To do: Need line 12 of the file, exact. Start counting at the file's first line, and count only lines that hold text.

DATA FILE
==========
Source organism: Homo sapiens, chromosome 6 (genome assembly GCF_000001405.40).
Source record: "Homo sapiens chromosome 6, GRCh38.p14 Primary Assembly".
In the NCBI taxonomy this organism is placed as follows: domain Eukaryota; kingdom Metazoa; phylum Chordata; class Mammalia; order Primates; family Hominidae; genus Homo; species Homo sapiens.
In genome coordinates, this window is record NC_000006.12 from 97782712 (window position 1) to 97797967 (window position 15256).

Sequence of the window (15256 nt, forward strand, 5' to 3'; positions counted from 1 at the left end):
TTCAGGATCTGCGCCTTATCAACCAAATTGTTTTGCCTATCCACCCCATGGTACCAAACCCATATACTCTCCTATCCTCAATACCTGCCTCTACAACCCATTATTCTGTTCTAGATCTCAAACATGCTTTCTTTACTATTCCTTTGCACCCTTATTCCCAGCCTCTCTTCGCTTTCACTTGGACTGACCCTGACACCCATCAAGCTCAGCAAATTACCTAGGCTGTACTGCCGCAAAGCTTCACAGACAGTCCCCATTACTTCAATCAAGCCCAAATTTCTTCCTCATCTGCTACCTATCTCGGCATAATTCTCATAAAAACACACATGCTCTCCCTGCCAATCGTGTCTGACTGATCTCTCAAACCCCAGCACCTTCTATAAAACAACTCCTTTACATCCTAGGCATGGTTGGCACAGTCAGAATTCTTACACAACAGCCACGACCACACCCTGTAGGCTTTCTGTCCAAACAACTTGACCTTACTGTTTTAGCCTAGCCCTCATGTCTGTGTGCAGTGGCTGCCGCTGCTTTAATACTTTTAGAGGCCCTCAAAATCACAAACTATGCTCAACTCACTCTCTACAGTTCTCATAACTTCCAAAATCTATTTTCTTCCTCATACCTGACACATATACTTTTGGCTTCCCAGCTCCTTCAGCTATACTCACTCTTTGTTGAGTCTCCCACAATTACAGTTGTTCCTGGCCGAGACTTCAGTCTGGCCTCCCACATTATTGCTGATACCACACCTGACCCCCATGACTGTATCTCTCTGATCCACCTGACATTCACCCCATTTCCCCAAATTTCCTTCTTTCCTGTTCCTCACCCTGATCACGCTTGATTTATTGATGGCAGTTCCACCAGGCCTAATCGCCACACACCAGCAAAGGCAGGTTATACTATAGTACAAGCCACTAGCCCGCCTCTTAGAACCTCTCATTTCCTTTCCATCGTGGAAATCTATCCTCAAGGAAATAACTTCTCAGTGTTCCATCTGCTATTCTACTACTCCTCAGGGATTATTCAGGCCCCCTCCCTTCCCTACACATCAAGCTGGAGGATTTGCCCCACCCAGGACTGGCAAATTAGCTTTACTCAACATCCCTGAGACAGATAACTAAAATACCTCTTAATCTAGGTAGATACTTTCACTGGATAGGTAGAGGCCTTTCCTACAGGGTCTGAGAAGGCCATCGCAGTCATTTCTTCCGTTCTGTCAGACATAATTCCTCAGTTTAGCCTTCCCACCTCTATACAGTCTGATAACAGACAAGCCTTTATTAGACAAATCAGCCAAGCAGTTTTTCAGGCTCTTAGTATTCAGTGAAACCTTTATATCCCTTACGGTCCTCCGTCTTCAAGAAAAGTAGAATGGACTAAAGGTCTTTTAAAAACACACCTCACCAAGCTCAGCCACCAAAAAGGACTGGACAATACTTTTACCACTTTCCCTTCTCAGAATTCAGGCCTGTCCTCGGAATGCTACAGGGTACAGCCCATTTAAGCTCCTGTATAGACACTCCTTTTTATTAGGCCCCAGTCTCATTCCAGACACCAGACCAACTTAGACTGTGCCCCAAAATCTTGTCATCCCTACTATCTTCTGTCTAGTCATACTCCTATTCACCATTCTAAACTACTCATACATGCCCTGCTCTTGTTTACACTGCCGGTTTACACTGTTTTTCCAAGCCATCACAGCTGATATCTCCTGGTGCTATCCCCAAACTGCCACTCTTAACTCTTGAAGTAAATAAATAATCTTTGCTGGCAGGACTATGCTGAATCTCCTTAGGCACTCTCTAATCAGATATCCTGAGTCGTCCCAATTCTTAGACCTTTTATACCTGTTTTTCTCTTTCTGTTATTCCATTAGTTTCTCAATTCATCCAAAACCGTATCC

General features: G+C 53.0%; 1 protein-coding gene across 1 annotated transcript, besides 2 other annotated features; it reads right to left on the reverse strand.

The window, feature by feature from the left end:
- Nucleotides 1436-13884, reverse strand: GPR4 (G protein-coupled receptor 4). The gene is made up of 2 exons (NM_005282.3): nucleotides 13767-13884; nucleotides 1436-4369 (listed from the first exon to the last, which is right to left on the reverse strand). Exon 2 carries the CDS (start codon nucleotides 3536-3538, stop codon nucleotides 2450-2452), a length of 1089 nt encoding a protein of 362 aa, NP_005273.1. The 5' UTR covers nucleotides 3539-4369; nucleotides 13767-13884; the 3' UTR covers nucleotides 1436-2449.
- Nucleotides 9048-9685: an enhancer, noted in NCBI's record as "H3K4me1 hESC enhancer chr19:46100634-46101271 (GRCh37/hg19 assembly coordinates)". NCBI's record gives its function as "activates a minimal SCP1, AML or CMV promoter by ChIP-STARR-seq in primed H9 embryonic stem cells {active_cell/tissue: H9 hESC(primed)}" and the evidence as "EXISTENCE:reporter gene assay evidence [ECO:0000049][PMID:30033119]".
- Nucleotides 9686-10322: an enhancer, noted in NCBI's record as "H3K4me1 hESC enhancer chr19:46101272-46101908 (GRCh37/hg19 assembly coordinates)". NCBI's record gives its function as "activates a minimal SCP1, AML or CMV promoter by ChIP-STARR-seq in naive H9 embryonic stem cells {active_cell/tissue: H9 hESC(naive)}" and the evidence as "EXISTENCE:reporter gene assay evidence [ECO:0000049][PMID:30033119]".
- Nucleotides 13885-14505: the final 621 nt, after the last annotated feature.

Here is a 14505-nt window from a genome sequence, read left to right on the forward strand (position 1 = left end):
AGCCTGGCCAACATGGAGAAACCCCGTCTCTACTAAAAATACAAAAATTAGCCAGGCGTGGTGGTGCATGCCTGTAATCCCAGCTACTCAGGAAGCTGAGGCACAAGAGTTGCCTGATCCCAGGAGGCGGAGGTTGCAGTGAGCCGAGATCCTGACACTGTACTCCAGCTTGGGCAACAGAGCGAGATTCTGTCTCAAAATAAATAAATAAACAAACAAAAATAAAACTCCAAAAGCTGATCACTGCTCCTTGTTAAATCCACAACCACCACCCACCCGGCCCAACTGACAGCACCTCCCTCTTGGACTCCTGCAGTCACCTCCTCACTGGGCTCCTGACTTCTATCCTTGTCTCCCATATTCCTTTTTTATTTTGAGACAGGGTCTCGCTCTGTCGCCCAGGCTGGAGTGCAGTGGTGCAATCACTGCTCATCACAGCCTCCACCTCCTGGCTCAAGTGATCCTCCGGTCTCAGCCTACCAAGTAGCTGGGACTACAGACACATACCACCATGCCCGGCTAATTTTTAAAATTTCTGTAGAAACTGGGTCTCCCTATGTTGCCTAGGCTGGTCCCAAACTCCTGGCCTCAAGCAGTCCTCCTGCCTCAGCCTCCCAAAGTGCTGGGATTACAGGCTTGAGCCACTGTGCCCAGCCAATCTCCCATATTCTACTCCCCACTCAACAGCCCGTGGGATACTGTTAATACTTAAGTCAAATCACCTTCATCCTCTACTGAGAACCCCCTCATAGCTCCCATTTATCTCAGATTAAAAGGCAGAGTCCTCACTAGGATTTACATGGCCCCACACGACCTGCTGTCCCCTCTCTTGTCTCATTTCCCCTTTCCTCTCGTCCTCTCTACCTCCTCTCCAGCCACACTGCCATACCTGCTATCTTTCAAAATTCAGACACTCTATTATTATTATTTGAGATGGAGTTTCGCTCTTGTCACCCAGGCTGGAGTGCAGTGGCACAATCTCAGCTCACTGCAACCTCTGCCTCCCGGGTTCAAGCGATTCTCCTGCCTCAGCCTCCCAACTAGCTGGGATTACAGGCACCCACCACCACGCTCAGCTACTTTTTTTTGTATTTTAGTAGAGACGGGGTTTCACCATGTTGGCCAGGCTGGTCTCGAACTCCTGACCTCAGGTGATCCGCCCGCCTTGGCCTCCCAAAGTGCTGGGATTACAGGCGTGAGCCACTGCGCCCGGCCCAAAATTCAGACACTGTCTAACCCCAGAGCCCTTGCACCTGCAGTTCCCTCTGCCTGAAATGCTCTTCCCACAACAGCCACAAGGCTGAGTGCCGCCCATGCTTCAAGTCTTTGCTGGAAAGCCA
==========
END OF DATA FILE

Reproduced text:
- Nucleotides 13885-14505: the final 621 nt, after the last annotated feature.